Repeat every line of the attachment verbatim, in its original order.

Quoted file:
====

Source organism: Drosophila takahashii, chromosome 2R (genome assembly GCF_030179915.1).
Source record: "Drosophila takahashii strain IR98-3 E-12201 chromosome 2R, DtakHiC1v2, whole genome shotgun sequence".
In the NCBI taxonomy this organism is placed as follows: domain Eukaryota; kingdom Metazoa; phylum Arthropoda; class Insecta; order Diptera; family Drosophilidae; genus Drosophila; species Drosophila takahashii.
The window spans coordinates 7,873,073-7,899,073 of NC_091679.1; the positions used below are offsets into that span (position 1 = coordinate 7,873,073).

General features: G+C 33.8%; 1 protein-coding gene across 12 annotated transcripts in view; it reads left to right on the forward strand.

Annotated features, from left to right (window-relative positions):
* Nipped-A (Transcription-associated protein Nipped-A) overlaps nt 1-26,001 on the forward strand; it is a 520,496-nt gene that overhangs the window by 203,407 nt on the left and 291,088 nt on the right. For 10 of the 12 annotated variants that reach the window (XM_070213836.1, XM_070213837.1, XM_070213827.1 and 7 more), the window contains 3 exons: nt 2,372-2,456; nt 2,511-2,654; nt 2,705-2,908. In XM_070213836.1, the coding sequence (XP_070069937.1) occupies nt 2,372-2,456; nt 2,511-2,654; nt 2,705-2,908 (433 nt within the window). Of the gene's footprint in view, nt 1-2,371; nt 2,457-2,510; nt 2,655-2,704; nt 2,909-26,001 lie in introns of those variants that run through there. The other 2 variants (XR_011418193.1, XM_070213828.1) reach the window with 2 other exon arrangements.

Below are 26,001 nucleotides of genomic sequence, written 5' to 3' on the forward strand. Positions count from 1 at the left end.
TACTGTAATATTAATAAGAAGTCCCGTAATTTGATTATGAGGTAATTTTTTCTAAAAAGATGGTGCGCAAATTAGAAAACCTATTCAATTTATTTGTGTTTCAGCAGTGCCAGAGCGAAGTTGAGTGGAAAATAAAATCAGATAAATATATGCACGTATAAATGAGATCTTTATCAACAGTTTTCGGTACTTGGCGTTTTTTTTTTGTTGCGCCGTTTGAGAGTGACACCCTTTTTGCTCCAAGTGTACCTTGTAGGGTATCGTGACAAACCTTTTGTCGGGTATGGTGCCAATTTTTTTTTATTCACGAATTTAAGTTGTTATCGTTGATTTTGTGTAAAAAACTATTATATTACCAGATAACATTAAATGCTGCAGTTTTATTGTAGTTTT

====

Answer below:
Source organism: Drosophila takahashii, chromosome 2R (genome assembly GCF_030179915.1).
Source record: "Drosophila takahashii strain IR98-3 E-12201 chromosome 2R, DtakHiC1v2, whole genome shotgun sequence".
In the NCBI taxonomy this organism is placed as follows: domain Eukaryota; kingdom Metazoa; phylum Arthropoda; class Insecta; order Diptera; family Drosophilidae; genus Drosophila; species Drosophila takahashii.
The window spans coordinates 7,873,073-7,899,073 of NC_091679.1; the positions used below are offsets into that span (position 1 = coordinate 7,873,073).

General features: G+C 33.8%; 1 protein-coding gene across 12 annotated transcripts in view; it reads left to right on the forward strand.

Annotated features, from left to right (window-relative positions):
* Nipped-A (Transcription-associated protein Nipped-A) overlaps nt 1-26,001 on the forward strand; it is a 520,496-nt gene that overhangs the window by 203,407 nt on the left and 291,088 nt on the right. For 10 of the 12 annotated variants that reach the window (XM_070213836.1, XM_070213837.1, XM_070213827.1 and 7 more), the window contains 3 exons: nt 2,372-2,456; nt 2,511-2,654; nt 2,705-2,908. In XM_070213836.1, the coding sequence (XP_070069937.1) occupies nt 2,372-2,456; nt 2,511-2,654; nt 2,705-2,908 (433 nt within the window). Of the gene's footprint in view, nt 1-2,371; nt 2,457-2,510; nt 2,655-2,704; nt 2,909-26,001 lie in introns of those variants that run through there. The other 2 variants (XR_011418193.1, XM_070213828.1) reach the window with 2 other exon arrangements.

Below are 26,001 nucleotides of genomic sequence, written 5' to 3' on the forward strand. Positions count from 1 at the left end.
TACTGTAATATTAATAAGAAGTCCCGTAATTTGATTATGAGGTAATTTTTTCTAAAAAGATGGTGCGCAAATTAGAAAACCTATTCAATTTATTTGTGTTTCAGCAGTGCCAGAGCGAAGTTGAGTGGAAAATAAAATCAGATAAATATATGCACGTATAAATGAGATCTTTATCAACAGTTTTCGGTACTTGGCGTTTTTTTTTTGTTGCGCCGTTTGAGAGTGACACCCTTTTTGCTCCAAGTGTACCTTGTAGGGTATCGTGACAAACCTTTTGTCGGGTATGGTGCCAATTTTTTTTTATTCACGAATTTAAGTTGTTATCGTTGATTTTGTGTAAAAAACTATTATATTACCAGATAACATTAAATGCTGCAGTTTTATTGTAGTTTT